This practice laid the groundwork for a deeper connection this year during COVID and has been absolutely key. Since I live in the community of the high school where I work, I’ve run into my students and we are so tickled when we recognize each other and we see each other out of the backdrop of the in-person or virtual classroom. I’ve had so many great conversations with different people, including this fascinating elder Paulette who drives a white convertible, the security director of the local bank who just recently retired as an administrator after 30 years with CPS, and the woman who sparked my A Big Pause Button blog post in the spring.
Early on when we moved back into the condo in 2016, a black male in his late 20s-early 30s pulled up beside me and the dogs while we were walking, rolled down the windows of his white 2015 Cadillac, and said “Hey, Ms. B! How are you?” Turns out this was one of my former students from Harper High School, that most troubled school spotlighted by “This American Life” in the shows only 2-part episode. We talked that day and I found out he was living in the condo building across the street from ours with his mother and working for one of the Ford Plants in Chicagoland. I have to be honest, with him coming from Harper and West Englewood, I had my suspicions at the time as to how he was able to afford a Cadillac and to have supposedly bought his mother a condo in Bronzeville, but I also know that regardless, he was a good person and one of my former students. Later I had Terry find out his name for me (“Who may I say wants me to tell my wife hello?”) and learned that he was one of my Stephens. We would say ‘hi’ and chitchat in passing and then in February 2018 we had a big snowstorm and Stephen and I had a conversation that blew me away, which I posted about on Facebook:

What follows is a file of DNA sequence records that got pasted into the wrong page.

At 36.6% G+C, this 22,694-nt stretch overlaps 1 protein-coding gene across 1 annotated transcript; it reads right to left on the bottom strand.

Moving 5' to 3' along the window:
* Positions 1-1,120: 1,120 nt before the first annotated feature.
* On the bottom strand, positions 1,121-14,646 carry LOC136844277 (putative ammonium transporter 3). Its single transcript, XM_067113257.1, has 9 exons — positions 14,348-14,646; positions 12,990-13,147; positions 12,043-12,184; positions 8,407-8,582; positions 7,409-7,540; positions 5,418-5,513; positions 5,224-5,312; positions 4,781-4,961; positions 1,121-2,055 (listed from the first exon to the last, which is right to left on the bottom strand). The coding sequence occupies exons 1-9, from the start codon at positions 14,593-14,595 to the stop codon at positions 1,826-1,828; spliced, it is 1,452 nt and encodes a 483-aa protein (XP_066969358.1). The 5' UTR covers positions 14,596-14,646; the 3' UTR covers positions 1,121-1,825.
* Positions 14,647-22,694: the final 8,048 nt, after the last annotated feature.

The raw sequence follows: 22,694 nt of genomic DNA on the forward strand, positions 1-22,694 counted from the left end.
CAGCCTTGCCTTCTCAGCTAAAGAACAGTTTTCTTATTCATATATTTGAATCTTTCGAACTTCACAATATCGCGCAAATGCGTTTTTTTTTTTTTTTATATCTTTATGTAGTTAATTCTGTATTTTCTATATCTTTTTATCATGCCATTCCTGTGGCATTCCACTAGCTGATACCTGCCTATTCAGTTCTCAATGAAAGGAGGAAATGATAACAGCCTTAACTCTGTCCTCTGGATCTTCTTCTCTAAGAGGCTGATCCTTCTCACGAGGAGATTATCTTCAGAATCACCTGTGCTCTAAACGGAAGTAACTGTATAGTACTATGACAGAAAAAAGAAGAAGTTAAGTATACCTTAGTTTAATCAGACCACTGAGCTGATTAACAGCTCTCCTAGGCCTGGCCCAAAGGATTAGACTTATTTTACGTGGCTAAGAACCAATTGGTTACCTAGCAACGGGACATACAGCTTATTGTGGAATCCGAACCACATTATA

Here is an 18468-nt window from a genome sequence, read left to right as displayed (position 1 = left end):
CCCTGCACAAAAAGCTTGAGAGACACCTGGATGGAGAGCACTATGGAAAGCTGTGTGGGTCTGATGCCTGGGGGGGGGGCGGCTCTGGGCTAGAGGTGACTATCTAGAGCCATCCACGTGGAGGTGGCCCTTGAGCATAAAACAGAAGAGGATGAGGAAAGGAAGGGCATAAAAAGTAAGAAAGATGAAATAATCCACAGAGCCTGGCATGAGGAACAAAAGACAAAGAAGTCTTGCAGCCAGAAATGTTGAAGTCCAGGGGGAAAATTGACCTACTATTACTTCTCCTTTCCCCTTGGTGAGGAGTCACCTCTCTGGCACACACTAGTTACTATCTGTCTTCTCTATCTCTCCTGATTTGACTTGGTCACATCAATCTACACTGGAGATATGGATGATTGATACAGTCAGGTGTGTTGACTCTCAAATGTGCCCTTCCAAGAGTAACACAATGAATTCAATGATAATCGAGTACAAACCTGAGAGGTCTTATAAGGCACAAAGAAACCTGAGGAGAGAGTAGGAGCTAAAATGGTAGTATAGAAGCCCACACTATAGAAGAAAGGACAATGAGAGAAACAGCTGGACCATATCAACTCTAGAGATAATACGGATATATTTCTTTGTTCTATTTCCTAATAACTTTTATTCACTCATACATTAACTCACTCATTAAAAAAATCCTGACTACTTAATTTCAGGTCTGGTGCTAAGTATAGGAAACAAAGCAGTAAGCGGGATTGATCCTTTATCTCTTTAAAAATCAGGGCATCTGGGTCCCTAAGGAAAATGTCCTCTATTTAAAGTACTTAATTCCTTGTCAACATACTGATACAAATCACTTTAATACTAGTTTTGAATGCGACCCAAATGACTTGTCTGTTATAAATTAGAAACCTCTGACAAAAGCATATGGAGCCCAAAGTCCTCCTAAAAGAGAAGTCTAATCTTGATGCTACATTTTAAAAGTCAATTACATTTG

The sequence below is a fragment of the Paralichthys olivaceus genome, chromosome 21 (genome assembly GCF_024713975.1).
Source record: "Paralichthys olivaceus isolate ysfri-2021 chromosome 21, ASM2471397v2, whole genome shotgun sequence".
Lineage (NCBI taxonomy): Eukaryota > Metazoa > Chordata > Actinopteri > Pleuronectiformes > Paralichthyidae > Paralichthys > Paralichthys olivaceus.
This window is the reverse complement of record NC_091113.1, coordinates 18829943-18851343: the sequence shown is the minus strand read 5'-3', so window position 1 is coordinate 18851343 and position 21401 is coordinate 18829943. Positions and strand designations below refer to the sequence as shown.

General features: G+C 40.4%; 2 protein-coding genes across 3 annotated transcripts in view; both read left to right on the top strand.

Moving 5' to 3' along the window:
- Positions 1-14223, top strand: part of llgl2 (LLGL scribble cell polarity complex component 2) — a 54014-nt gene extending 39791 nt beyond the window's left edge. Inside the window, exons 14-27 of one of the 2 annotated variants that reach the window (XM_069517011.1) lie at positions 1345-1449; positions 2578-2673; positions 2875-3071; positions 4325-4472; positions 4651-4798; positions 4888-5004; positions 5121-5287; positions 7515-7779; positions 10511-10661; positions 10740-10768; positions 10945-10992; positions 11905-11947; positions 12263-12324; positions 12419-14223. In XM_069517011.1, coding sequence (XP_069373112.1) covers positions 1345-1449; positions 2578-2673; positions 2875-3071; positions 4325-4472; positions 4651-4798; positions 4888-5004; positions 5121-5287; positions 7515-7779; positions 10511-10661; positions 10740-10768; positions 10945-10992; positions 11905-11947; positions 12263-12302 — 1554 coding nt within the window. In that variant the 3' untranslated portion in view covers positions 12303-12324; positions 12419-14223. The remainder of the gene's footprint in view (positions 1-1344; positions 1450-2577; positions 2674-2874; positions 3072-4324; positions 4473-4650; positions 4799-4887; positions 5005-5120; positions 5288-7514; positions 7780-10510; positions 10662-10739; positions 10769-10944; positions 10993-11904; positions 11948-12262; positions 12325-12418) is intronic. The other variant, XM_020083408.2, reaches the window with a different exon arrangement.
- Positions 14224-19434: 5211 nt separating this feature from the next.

During 2020, Stephen and I have had a number of really good conversations–although he is a man of few words–about his car while he was working on it one day (he got the Caddie because the model was best in class in 2015), his work at the Ford Plant, and his priorities, and I’ve had a number of conversations with his mother, as well. She is so proud of her son–knowing full well what direction his life could have easily turned down.
Stephen is also very intertwined with the days of civil unrest and marches following the George Floyd murder in late-May through early June in Chicago. Our building is a block away from a major intersection where there was a lot of looting and fires on May 31st, which blocked traffic and diverted it to our street. That weekend, that Sunday in particular, was something I have never experienced before in my life. However, because of my interactions with my neighbors and having to walk the dogs in the midst of it all, I had some of the most enlightening conversations ever that weekend, with Stephen and other neighbors.
The damage done to our greater community was considerable and services, like buses, were suspended.
But the community was much more resilient than I expected, beginning to clean up and rebuild immediately.
And the Black Lives Matter march through Bronzeville the Tuesday after the unrest was empowering.
Spring turned into summer, which turned into fall, and still Bleu, Zora and I walked. And now that fall has become winter again, we have come full cycle.
Glad for these two in helping me through this year. And on that note, here is one last pic of those two ready to go out and about in our neighborhood.